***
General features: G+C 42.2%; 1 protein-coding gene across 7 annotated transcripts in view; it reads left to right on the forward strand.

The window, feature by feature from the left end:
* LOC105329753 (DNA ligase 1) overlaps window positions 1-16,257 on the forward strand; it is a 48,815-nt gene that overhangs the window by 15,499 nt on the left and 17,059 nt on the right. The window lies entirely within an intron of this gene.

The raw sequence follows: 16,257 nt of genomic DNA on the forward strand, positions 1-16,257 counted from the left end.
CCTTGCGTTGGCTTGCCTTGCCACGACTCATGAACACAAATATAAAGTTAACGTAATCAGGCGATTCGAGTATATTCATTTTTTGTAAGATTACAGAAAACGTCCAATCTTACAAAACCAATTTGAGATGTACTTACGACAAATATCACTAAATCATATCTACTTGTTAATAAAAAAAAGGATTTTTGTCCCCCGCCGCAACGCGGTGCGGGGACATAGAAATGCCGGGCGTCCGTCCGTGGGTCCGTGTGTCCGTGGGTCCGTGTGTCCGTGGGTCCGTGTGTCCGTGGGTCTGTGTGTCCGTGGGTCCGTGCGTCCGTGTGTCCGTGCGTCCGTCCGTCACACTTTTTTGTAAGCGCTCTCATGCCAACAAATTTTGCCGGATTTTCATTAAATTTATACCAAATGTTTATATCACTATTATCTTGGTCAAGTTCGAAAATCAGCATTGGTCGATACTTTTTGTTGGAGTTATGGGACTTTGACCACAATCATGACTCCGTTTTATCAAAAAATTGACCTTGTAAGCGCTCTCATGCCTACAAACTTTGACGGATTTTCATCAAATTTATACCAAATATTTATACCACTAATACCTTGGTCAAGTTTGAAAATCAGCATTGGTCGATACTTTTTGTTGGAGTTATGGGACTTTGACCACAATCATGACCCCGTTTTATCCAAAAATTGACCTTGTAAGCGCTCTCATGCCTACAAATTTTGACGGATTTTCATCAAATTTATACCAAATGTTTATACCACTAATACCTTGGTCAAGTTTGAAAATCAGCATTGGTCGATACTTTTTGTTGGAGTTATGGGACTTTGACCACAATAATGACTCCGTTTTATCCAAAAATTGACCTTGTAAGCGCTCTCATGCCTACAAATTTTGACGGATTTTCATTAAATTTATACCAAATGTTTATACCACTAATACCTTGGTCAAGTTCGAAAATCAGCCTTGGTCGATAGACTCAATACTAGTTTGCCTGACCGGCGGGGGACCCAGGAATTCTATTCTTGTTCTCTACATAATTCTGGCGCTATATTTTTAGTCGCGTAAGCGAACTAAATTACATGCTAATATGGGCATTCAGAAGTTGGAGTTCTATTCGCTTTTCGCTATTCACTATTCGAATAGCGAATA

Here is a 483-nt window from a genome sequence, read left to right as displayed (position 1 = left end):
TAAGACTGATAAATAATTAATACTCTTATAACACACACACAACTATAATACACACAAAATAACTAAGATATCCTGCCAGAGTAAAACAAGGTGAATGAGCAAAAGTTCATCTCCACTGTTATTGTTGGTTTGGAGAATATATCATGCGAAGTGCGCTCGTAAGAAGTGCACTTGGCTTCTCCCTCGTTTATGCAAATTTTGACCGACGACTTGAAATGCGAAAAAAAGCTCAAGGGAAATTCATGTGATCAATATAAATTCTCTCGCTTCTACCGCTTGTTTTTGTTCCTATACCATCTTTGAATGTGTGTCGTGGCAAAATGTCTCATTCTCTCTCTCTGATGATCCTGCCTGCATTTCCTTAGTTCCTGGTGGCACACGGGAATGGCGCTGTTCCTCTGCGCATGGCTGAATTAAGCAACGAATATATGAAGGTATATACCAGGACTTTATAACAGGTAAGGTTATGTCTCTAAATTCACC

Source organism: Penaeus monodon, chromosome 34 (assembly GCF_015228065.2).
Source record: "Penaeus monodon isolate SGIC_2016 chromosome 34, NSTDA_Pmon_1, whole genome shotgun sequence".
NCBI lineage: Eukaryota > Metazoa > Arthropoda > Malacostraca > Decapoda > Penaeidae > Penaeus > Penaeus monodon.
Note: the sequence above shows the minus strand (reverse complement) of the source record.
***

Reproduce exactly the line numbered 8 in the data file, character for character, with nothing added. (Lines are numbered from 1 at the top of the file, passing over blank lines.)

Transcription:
Source organism: Penaeus monodon, chromosome 34 (assembly GCF_015228065.2).